It's not just investment, it's also about productivity PDF Print E-mail
Saturday, 15 December 2018 00:00
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 Shobhana edit


Capital formation continues to remain sluggish, but there are indications that its productivity is rising


The CMIE database, which tracks project starts and completions, shows capital formation continues to remain sluggish. This ties in with what is happening on the ground. Even as the pace of implementation is gathering speed, the number of projects being completed is slowing down, and in the September quarter, projects worth only Rs 74,500 crore were commissioned.

An analysis on investments by Credit Suisse—based on CSO data—shows that, as a ratio of GDP, gross fixed capital formation (GFCF) may have bottomed out, having fallen from 2012 to 2017. During this period, however, contrary to perception, private companies grew GFCF at a fairly brisk 14% compounded at an above-GDP growth rate, with only the metals and the power sectors slowing. This growth was given a big push by the creation of Intellectual Property (IP), a big contributor growing at 20% between FY12-17.

The increase in capex via the IP route (primarily software) is not something that was given prominence in earlier data series. However, given it contributes significantly to improving productivity across sectors, it is a welcome addition to the way GFCF is measured. Indeed, in an economy where value addition takes place not just through adding to plant and machinery but through higher productivity, the investment in IP is becoming increasingly critical. While IP may not necessarily create as many jobs as a new cement or steel plant, it would undoubtedly create a lot of value for the economy.Capex in the next couple of years could remain subdued for a variety of reasons. For one, while business houses like the Tatas and the Birlas are investing serious amounts of capital, much of this is taking place through the purchase of stressed assets either via the IBC route or via direct M&A activity. However, this will more likely not show up as GFCF for the year. The reason is that, when the assets are being bought at a discount, it is the negative amount that is factored in the GFCF for the year. Nonetheless, these plants will likely operate at a higher capacity utilisation after they have been taken over by the new owner and this will result in higher output through a lower GFCF—in other words productivity of capital will grow and, more critically, thousands of jobs will be protected. In economic jargon, the ICOR will fall. However, private capex could take a while to get back to the peak seen in FY08.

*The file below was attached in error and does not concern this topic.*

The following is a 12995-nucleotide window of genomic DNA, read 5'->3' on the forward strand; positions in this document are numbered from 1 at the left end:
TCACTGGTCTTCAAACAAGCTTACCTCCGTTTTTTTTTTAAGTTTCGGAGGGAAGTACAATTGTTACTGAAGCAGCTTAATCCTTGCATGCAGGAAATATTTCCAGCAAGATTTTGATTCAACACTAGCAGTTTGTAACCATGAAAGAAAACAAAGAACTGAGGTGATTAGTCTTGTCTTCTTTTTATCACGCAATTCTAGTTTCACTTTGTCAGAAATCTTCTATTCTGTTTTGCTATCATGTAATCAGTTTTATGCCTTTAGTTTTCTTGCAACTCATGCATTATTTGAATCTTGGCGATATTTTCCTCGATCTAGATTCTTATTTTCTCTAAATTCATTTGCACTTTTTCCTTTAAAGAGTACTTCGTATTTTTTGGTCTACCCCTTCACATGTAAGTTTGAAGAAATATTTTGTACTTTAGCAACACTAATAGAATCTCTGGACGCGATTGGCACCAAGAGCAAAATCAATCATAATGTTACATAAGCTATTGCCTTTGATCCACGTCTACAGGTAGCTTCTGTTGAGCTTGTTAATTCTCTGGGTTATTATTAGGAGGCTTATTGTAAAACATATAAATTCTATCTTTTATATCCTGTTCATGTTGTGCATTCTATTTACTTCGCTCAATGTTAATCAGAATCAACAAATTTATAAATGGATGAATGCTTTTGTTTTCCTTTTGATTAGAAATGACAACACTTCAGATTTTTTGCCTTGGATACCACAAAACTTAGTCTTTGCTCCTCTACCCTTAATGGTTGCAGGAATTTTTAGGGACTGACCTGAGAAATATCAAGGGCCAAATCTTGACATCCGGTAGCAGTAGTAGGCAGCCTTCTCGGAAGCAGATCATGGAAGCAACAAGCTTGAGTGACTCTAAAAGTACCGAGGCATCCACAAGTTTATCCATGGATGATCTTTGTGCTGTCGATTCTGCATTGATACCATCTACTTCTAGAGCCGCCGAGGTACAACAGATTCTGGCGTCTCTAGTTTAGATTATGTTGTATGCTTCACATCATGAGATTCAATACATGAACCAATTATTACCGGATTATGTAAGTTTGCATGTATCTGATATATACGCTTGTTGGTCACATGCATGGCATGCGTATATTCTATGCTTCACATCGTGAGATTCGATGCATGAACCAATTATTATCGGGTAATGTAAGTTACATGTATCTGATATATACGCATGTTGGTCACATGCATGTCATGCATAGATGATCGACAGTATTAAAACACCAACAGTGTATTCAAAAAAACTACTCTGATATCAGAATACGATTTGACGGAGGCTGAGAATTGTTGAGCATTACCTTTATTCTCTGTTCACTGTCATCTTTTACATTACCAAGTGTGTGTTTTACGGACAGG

The CS analysis also shows that public sector capex hasn’t gathered speed since 2017 and continues to grow at 11%. However, the big drag between FY12-17 came, not too surprisingly, from household GFCF—including informal enterprises. This segment clocked in a near zero rate of growth, primarily due to weak housing. This seems plausible especially given how inventories of homes have been piling up in the last several years and could take at least four years to be cleared. The other interesting nugget that CS has pulled out of the CSO data is that, between FY12 and FY17, most of the decline in the GFCF growth was in dwellings and buildings and their contribution would have been less than half of what it would have, if adjusted for inflation. With government finances crimped by fiscal compulsions, capex could be subdued for the next couple of quarters. Unless, of course, it manages to find some resources in RBI.



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